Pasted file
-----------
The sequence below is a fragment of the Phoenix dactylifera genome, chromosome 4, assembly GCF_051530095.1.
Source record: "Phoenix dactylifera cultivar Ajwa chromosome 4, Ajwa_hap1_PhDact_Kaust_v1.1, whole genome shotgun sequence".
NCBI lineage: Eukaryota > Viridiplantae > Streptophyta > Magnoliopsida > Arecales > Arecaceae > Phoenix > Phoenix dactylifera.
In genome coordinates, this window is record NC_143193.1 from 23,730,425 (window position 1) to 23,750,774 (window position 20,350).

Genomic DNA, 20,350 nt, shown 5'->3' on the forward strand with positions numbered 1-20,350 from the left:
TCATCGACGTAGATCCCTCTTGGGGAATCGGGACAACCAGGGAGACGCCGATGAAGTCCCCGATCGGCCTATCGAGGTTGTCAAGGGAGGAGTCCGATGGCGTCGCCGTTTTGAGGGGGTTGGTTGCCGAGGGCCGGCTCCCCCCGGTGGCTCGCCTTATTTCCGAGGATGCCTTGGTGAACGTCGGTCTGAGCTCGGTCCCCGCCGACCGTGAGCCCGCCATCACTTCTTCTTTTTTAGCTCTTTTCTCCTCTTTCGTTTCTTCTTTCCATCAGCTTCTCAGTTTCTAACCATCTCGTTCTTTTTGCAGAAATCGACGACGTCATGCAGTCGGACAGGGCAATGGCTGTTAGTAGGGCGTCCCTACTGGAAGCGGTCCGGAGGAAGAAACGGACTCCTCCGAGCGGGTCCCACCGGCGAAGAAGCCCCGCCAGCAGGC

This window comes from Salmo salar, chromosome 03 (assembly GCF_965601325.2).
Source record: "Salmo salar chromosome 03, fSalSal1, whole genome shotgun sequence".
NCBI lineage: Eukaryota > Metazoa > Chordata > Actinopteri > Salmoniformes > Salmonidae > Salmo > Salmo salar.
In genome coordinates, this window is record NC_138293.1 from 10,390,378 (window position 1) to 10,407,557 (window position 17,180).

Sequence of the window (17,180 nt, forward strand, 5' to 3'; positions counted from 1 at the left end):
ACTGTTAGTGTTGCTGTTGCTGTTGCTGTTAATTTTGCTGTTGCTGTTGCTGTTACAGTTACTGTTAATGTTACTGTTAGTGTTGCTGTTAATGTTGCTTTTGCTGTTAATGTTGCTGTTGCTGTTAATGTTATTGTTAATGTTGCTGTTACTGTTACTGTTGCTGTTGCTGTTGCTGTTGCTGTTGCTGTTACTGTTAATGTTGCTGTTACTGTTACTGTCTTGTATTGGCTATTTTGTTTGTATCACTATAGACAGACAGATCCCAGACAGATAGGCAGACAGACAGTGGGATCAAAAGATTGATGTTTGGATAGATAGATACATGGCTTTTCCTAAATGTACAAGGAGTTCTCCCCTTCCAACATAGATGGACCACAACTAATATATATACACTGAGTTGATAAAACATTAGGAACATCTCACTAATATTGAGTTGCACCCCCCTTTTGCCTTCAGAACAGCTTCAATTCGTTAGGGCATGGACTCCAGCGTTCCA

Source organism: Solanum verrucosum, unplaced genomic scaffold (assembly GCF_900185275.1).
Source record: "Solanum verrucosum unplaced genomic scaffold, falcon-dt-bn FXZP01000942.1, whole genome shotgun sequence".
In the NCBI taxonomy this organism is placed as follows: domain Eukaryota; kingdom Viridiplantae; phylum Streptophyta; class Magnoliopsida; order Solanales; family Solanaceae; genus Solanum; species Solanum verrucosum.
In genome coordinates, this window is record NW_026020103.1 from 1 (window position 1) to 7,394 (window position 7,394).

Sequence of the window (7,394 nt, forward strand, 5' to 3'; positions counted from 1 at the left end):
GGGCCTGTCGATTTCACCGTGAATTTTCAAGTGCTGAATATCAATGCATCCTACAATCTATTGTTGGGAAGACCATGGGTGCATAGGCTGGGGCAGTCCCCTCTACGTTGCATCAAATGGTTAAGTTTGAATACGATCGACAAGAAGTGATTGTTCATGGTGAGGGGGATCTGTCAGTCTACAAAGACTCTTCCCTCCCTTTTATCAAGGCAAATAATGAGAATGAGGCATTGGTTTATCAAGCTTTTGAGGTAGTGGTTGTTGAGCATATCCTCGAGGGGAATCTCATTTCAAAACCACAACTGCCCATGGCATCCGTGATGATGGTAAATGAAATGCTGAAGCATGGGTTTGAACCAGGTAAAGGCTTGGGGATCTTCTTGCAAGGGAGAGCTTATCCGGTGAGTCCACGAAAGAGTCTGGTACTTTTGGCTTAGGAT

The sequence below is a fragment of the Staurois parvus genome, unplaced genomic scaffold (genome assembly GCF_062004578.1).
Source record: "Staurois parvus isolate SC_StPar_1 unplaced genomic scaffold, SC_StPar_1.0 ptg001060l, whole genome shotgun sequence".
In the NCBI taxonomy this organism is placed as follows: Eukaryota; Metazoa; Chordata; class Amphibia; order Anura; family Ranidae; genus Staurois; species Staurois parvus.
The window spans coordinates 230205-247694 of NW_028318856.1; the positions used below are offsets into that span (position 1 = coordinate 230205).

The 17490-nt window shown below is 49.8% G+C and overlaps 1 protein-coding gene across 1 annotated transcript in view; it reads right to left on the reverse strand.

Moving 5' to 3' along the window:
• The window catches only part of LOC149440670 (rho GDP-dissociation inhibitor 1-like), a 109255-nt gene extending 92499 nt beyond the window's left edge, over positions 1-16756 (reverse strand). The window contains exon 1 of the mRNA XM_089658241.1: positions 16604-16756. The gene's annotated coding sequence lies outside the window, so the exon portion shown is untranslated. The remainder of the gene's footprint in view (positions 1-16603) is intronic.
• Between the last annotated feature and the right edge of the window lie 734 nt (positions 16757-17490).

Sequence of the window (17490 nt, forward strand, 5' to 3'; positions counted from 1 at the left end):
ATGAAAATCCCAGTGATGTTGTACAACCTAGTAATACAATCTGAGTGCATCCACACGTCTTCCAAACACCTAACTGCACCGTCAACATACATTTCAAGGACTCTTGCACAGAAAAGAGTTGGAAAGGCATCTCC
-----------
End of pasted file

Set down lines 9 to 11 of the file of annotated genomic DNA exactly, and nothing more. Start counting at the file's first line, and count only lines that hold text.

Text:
NCBI lineage: Eukaryota > Metazoa > Chordata > Actinopteri > Salmoniformes > Salmonidae > Salmo > Salmo salar.
In genome coordinates, this window is record NC_138293.1 from 10,390,378 (window position 1) to 10,407,557 (window position 17,180).

Sequence of the window (17,180 nt, forward strand, 5' to 3'; positions counted from 1 at the left end):